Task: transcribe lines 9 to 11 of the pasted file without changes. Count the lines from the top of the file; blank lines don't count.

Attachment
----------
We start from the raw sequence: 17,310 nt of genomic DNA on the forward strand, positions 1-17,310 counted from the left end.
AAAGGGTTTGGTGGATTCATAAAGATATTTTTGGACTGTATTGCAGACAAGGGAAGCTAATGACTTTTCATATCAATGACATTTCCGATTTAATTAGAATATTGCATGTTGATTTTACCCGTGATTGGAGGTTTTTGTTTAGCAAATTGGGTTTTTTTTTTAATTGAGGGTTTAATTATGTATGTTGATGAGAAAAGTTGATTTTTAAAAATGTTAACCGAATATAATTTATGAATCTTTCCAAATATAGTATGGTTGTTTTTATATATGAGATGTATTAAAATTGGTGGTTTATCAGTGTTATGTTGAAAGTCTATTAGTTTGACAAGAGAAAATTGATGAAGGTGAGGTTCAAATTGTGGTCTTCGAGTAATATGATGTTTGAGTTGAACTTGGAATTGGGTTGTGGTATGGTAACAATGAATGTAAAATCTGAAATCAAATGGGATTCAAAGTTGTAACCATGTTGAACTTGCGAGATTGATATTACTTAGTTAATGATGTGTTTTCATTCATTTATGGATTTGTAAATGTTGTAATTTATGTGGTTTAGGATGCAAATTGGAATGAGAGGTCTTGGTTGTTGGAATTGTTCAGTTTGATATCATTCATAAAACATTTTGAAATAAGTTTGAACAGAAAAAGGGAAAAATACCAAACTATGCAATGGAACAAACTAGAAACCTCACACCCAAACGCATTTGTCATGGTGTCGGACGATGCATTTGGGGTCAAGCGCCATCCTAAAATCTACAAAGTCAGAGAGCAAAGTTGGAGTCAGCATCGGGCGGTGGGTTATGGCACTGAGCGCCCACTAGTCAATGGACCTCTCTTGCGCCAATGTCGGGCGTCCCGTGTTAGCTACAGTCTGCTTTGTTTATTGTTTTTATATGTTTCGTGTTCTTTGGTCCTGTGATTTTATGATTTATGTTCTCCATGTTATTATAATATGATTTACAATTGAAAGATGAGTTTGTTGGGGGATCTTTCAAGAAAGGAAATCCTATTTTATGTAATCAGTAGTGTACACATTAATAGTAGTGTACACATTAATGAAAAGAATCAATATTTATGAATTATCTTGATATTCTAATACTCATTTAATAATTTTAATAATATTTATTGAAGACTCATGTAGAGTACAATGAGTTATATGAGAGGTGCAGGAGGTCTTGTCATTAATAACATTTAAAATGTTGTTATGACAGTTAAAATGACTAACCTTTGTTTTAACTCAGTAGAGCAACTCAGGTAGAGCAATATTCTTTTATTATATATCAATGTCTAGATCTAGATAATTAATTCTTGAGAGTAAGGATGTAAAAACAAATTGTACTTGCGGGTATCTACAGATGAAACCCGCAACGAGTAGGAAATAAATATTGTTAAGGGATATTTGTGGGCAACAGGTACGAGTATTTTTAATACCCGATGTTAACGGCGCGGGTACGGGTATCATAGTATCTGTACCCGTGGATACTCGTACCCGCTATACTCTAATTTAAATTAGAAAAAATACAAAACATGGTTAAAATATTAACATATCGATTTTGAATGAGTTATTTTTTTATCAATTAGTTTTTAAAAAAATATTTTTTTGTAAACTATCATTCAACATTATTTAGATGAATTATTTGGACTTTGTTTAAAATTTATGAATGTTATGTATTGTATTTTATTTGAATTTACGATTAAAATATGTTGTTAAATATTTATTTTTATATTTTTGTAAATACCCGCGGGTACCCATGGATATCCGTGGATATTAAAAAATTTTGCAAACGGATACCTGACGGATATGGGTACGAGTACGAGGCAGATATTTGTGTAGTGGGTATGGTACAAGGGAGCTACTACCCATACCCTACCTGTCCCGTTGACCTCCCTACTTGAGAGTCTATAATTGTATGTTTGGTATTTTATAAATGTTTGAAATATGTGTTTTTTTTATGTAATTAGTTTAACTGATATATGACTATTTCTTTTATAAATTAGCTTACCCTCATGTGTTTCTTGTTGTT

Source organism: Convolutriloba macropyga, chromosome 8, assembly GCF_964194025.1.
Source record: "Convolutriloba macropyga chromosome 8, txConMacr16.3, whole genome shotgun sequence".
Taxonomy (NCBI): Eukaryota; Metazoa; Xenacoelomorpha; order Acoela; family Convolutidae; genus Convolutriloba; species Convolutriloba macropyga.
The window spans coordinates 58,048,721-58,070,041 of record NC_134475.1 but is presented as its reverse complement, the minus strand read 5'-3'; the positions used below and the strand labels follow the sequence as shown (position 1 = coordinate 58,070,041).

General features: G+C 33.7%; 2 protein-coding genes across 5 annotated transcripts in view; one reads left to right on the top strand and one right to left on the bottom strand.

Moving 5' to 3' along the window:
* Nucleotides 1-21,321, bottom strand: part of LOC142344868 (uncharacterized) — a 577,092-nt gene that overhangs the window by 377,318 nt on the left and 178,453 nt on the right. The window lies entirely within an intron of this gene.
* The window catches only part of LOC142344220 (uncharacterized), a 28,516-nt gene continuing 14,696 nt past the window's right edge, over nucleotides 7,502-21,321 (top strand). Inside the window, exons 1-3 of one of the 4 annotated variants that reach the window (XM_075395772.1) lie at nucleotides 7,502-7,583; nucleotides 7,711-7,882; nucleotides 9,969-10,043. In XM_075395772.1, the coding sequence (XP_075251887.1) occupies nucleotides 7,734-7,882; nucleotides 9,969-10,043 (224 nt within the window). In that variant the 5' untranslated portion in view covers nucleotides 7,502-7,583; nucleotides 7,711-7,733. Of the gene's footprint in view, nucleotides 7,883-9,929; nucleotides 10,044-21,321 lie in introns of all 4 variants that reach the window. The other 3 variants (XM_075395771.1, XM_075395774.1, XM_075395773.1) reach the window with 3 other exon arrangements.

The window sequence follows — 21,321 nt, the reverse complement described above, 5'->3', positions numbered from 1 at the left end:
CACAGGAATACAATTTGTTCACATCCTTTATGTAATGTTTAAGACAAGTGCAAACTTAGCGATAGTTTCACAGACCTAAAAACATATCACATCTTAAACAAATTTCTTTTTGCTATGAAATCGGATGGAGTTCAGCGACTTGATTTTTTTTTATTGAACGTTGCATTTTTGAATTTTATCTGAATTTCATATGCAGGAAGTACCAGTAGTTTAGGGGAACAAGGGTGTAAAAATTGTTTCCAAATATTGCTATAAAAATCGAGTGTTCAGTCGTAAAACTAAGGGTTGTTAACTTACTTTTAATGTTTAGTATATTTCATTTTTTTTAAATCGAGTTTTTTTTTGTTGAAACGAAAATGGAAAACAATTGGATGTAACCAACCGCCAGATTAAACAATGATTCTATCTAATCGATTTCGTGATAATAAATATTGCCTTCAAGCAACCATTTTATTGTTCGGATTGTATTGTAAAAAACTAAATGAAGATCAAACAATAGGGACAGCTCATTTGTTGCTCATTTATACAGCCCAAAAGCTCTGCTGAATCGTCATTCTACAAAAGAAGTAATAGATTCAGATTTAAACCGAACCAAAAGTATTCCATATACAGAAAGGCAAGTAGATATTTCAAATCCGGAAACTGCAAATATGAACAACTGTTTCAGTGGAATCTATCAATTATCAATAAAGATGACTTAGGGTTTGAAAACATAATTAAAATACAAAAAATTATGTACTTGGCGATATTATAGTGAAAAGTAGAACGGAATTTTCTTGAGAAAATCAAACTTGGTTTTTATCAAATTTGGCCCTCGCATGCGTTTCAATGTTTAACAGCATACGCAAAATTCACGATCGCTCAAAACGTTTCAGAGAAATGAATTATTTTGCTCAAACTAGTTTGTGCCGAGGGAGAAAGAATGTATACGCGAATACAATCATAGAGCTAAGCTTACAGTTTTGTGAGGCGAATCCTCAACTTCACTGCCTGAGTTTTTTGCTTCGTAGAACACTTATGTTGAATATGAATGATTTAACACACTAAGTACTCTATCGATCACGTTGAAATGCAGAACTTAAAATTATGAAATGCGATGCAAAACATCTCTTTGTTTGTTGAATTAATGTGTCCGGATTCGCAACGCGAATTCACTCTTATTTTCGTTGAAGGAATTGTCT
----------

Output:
* Nucleotides 1-21,321, bottom strand: part of LOC142344868 (uncharacterized) — a 577,092-nt gene that overhangs the window by 377,318 nt on the left and 178,453 nt on the right. The window lies entirely within an intron of this gene.
* The window catches only part of LOC142344220 (uncharacterized), a 28,516-nt gene continuing 14,696 nt past the window's right edge, over nucleotides 7,502-21,321 (top strand). Inside the window, exons 1-3 of one of the 4 annotated variants that reach the window (XM_075395772.1) lie at nucleotides 7,502-7,583; nucleotides 7,711-7,882; nucleotides 9,969-10,043. In XM_075395772.1, the coding sequence (XP_075251887.1) occupies nucleotides 7,734-7,882; nucleotides 9,969-10,043 (224 nt within the window). In that variant the 5' untranslated portion in view covers nucleotides 7,502-7,583; nucleotides 7,711-7,733. Of the gene's footprint in view, nucleotides 7,883-9,929; nucleotides 10,044-21,321 lie in introns of all 4 variants that reach the window. The other 3 variants (XM_075395771.1, XM_075395774.1, XM_075395773.1) reach the window with 3 other exon arrangements.

The window sequence follows — 21,321 nt, the reverse complement described above, 5'->3', positions numbered from 1 at the left end: